There is an international movement hard at work to concentrate power over economic decision-making–public, private, and across national boundaries–in a “global elite” that is unaccountable to the popular will of any nation. This “third way movement” is trying to create a centralised New Economic Order while hiding behind the facade of pro-labour and pro-environment rhetoric. We cannot let them succeed. Trade policy is high on the third way agenda, and the movement is focusing on the World Trade Organisation’s ministerial summit in Seattle in November. Interest groups are mobilising to use the meeting to dramatise their protectionist and “big government environmentalism” agenda.
Public Citizen and Global Trade Watch, two US lobby groups, tell their ardent followers that “international environmental NGOs [non-governmental organisations] are planning to get accredited and then find seats near the table to speak truth to power.” Unfortunately, power is already speaking many of the “truths” that these more radical elements in the environmental movement are trying to foist on the world trading system.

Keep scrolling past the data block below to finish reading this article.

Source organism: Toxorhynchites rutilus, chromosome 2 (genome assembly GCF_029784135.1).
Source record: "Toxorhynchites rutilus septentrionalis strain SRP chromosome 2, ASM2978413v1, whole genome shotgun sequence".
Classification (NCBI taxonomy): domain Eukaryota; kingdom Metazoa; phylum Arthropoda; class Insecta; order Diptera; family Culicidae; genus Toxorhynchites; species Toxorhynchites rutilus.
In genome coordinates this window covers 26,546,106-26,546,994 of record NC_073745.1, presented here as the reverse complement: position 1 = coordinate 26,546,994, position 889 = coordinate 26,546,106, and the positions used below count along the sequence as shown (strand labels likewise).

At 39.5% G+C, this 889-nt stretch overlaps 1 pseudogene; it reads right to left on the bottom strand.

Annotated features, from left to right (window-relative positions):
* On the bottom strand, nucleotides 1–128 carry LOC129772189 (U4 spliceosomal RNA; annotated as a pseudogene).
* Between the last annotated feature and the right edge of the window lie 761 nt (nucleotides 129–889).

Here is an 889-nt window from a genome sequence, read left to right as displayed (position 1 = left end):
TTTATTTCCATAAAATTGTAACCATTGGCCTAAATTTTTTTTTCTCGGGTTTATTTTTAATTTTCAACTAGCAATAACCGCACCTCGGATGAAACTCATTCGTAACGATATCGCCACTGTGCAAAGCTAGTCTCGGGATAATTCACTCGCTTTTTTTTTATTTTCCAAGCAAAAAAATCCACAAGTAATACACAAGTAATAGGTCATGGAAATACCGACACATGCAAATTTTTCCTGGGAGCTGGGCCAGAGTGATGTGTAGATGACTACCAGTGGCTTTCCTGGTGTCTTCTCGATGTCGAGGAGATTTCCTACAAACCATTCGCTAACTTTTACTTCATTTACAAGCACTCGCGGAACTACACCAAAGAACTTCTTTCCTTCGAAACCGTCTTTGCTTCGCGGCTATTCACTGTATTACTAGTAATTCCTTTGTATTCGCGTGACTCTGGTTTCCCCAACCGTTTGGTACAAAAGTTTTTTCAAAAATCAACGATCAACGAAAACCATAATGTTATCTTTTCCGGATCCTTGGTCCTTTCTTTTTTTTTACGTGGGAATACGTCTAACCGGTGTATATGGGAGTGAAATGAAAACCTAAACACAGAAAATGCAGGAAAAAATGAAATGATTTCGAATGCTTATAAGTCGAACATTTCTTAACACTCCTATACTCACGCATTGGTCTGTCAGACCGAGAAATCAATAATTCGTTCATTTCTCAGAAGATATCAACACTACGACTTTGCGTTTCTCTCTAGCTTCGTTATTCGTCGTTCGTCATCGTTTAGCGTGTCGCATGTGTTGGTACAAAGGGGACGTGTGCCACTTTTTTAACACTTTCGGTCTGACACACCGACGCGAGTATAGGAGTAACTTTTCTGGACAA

Unless policymakers, including the WTO, hold their ground in favour of free trade, our global trading system will be captured by third way forces that will regulate the life out of the world economy.
The evidence for this is all around us. Earlier this year, the WTO opened the door for countries to build trade barriers based on their own domestic environmental policies.
In the so-called “shrimp-turtle case,” the US sought to bar imports of shrimp harvested in a way that it did not like, but that was acceptable to the country of origin (Thailand). The US government’s opinion was that the harvesting practices posed a small threat of ensnaring sea turtles.
Obviously nations can disagree on how to conserve and protect wildlife, but it is not normal practice to use trade barriers to impose one country’s priorities on other nations.
In the shrimp-turtle case, the WTO ruled against the US on procedural grounds, but left the door wide open to allow these kinds of “conservation measures” to interfere with trade. That is a slippery slope we should not be starting down.
The environmental NGOs–well-funded, aggressive advocacy groups–are always eager to push a “green” version of managed trade. That is, free trade is fine so long as its rules can be deployed to advance global green restrictions on growth. That makes trade just another powerful regulatory device, rather than the engine of worldwide growth.
Other green barriers to free trade are popping up all over the place. Japan is proposing a differential tax on vehicles based on their fuel efficiency, which will put US vehicles at a disadvantage. The European Commission may freeze out US-produced, genetically modified maize, based on very preliminary evidence that its pollen may indirectly harm butterflies. And hormone-treated beef has been the subject of endless controversy between the US and Europe.